Children from disadvantaged backgrounds are less likely to go to grammar schools than their more affluent peers even if they are just as clever.
Poor children in selective areas are half as likely to attend a grammar school as other pupils of similar ability, according to the study by academics at Bristol university.
In the 19 areas where significant selection remains, just two per cent of pupils attending grammar schools are entitled to free school meals.
This compares with 12 per cent eligible for free meals in other secondaries in those areas.
"Even among the very able poorer children, only a small minority make it," said the report, Selective Education: Who Benefits from Grammar Schools?.
Adele Atkinson and Paul Gregg, of Bristol university's Centre for Market and Public Organisation, suggest that the small number of disadvantaged pupils who attend grammars may be a result of the complexity of admissions systems which allow grammar schools to operate their own admission policies and in some cases set their own tests.
"It is possible that this approach is leading to a gulf in access between affluent and poor children," they said.
High-ability pupils with special needs or who speak English as a second language are also under-represented in grammar schools, they said.
Their findings are based on information about children's test and exam results between the ages of 11-16 taken from the national pupil database.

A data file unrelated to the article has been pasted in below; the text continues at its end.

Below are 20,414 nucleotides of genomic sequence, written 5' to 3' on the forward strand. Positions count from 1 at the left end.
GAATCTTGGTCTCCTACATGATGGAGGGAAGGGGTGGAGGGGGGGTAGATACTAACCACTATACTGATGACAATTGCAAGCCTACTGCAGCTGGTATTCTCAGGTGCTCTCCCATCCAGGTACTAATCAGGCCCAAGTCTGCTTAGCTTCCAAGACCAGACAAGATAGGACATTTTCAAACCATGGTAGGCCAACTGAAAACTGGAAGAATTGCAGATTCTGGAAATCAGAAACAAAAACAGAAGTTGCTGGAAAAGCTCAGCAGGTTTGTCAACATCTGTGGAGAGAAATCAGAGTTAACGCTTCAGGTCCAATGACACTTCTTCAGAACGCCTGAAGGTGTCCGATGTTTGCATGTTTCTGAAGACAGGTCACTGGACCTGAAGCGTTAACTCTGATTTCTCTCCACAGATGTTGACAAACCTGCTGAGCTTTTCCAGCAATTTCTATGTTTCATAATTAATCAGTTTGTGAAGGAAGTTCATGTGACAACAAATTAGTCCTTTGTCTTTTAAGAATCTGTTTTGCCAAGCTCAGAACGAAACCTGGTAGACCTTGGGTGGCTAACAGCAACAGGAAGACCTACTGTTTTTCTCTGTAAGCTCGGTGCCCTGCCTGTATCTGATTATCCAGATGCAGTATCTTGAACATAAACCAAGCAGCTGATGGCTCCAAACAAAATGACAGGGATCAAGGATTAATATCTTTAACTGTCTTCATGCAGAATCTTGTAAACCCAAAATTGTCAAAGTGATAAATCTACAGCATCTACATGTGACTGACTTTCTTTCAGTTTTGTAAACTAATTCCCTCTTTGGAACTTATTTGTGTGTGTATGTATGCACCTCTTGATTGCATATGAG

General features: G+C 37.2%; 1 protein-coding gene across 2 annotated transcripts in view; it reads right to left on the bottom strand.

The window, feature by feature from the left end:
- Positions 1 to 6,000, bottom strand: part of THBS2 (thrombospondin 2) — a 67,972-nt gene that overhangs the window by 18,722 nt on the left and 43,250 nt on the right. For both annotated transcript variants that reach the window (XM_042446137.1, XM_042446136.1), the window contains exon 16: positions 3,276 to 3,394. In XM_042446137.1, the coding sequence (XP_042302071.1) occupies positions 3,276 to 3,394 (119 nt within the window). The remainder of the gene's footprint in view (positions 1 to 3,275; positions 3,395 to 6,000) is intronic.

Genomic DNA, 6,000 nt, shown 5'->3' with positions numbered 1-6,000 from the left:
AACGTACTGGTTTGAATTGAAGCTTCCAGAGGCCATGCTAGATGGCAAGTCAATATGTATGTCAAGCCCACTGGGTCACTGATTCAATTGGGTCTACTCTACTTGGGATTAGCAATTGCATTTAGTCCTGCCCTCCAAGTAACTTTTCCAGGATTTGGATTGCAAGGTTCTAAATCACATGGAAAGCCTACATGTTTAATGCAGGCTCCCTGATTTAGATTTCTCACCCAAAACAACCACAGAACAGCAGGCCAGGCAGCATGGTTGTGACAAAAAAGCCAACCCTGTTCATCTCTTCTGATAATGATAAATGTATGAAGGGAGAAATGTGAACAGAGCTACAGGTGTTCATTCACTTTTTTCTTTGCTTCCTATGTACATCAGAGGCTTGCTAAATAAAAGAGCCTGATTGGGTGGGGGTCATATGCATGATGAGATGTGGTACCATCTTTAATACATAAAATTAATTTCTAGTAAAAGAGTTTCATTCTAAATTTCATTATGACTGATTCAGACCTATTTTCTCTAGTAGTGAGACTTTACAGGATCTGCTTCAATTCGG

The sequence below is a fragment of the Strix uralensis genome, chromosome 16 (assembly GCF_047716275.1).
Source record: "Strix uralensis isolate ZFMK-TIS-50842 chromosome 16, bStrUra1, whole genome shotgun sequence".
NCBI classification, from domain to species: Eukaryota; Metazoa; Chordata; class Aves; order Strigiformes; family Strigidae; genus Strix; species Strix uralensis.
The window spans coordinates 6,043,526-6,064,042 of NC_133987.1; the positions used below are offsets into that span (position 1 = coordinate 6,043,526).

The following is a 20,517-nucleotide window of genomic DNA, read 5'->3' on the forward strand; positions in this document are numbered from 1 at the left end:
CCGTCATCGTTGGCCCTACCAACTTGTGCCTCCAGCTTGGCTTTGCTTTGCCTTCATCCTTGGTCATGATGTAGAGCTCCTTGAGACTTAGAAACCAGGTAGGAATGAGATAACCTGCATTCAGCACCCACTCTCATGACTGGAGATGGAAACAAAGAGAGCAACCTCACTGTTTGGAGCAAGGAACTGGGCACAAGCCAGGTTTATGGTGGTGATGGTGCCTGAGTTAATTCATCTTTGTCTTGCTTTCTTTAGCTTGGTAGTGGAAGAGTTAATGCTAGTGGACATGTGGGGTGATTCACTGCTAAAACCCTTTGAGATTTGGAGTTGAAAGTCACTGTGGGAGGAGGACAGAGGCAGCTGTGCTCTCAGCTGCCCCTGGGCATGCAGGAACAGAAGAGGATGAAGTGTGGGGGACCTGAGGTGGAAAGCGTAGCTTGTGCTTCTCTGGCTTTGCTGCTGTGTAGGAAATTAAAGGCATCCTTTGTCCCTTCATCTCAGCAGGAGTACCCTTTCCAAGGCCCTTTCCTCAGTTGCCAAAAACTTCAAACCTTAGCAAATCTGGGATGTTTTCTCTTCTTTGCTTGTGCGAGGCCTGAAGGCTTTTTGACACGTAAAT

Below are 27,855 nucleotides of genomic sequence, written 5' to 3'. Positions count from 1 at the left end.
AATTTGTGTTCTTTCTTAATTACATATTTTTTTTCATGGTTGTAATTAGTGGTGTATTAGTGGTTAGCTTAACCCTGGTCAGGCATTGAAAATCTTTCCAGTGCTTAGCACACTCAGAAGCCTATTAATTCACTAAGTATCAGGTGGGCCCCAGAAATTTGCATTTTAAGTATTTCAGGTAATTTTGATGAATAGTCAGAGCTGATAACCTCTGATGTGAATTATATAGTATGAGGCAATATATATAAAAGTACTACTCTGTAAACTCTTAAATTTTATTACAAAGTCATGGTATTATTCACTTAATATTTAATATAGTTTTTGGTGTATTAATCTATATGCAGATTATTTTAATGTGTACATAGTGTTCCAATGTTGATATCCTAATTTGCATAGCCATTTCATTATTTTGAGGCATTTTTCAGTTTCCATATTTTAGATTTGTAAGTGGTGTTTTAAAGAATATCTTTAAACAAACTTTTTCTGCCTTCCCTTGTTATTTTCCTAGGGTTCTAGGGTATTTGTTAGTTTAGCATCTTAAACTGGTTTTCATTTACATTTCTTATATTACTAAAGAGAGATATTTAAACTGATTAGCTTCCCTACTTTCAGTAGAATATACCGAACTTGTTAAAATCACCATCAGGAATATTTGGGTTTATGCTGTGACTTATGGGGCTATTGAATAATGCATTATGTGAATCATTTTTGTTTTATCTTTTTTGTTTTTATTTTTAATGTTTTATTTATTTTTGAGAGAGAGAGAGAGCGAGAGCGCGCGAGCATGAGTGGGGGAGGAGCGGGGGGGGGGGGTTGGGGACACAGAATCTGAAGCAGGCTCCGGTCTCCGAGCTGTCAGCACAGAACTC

The report accused both supporters and critics of grammars of exaggerating their case.
"On average, there is little difference in achievement between pupils in local education authorities that still have selection and similar pupils in comparable non-selective LEAs," it said.
But it found selective systems make big differences to individual pupils.
Supporters of the 11-plus are correct to claim that the few bright pupils from poor backgrounds who succeed in gaining a grammar school place benefit from selection.
Their overall GCSE results are an average of eight grades higher than their peers in non-selective authorities.
Overall, grammar school pupils "do very well" compared with similar children in non-selective areas.
But this advantage for the 25 per cent of pupils who attend grammars is balanced by disadvantage for the 75 per cent who do not.
Selection creates large concentrations of poor children in individual schools and this reduces overall attainment, the study found.
Brian Willis-Pope, chairman of the National Grammar Schools Association, admitted poor parents might be put off by the complexity of the admissions system. He said they would be more likely to choose grammar schools if they were allowed to see the result of their child's 11-plus test before applying.
David Chaytor, MP for Bury North and chair of Comprehensive Future, a Labour group campaigning to end selection, said: "It is not surprising that working-class kids do better in schools with greater resources where they are surrounded by other clever children.
"Rejecting children at age 11 stores all kinds of problems for the future."
Selective Education: Who Benefits from Grammar Schools? by Adele Atkinson and Paul Gregg is available at www.bris.ac.uk DeptsCMPObulletin11j.pdf
Grammar schools Friday The Issue 11